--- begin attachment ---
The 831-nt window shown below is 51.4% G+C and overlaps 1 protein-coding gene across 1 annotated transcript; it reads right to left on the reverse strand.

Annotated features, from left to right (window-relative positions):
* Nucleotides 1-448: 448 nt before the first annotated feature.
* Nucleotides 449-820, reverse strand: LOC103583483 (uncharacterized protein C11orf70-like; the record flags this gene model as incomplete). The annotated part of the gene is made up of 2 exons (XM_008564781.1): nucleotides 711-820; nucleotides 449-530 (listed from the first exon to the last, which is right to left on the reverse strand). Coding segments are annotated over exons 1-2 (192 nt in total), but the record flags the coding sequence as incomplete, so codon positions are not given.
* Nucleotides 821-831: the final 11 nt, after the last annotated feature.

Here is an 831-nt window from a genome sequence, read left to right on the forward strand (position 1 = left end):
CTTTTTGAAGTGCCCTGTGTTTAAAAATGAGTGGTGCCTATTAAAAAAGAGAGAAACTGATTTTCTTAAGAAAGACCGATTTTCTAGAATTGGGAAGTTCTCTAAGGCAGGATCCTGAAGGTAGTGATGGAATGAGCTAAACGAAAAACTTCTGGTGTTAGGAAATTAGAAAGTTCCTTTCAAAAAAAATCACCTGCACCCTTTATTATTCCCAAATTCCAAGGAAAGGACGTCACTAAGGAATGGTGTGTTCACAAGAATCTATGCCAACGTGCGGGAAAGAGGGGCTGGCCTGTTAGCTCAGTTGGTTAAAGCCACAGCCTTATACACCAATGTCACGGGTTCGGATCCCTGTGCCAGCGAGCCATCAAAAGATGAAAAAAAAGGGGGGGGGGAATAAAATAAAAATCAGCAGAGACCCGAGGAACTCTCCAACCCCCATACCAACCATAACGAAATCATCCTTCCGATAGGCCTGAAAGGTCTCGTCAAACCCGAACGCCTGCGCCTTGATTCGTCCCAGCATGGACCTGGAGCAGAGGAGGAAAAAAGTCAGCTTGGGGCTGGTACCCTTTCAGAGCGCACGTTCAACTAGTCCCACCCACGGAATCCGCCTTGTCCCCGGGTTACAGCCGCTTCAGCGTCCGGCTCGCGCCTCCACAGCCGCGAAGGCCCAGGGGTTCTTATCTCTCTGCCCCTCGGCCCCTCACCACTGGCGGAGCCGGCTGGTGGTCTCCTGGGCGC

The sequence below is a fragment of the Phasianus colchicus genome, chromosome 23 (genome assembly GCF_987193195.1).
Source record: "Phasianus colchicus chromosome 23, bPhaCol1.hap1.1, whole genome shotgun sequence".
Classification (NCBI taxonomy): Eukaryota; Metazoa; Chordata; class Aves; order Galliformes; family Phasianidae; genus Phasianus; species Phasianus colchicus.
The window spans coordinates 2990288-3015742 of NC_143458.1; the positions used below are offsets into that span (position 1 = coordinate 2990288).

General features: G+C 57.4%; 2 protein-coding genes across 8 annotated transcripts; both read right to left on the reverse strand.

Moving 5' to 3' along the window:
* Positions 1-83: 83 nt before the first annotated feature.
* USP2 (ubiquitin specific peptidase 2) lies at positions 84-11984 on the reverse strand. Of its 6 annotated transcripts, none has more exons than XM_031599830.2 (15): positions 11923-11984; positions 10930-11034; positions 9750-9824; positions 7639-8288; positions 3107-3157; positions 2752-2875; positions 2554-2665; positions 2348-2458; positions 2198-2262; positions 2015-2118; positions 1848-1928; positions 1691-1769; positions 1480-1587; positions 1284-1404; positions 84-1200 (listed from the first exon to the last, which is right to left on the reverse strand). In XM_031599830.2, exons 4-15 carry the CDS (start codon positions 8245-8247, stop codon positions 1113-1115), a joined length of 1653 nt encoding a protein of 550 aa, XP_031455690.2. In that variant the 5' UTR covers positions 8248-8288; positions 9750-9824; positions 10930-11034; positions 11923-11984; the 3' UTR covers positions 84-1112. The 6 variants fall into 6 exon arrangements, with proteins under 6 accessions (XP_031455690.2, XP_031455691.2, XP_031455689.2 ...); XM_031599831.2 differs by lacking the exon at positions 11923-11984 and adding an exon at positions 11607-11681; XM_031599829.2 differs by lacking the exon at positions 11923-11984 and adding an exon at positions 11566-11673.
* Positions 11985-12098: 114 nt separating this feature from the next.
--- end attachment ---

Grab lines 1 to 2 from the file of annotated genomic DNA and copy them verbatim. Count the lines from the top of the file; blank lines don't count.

The 831-nt window shown below is 51.4% G+C and overlaps 1 protein-coding gene across 1 annotated transcript; it reads right to left on the reverse strand.

Annotated features, from left to right (window-relative positions):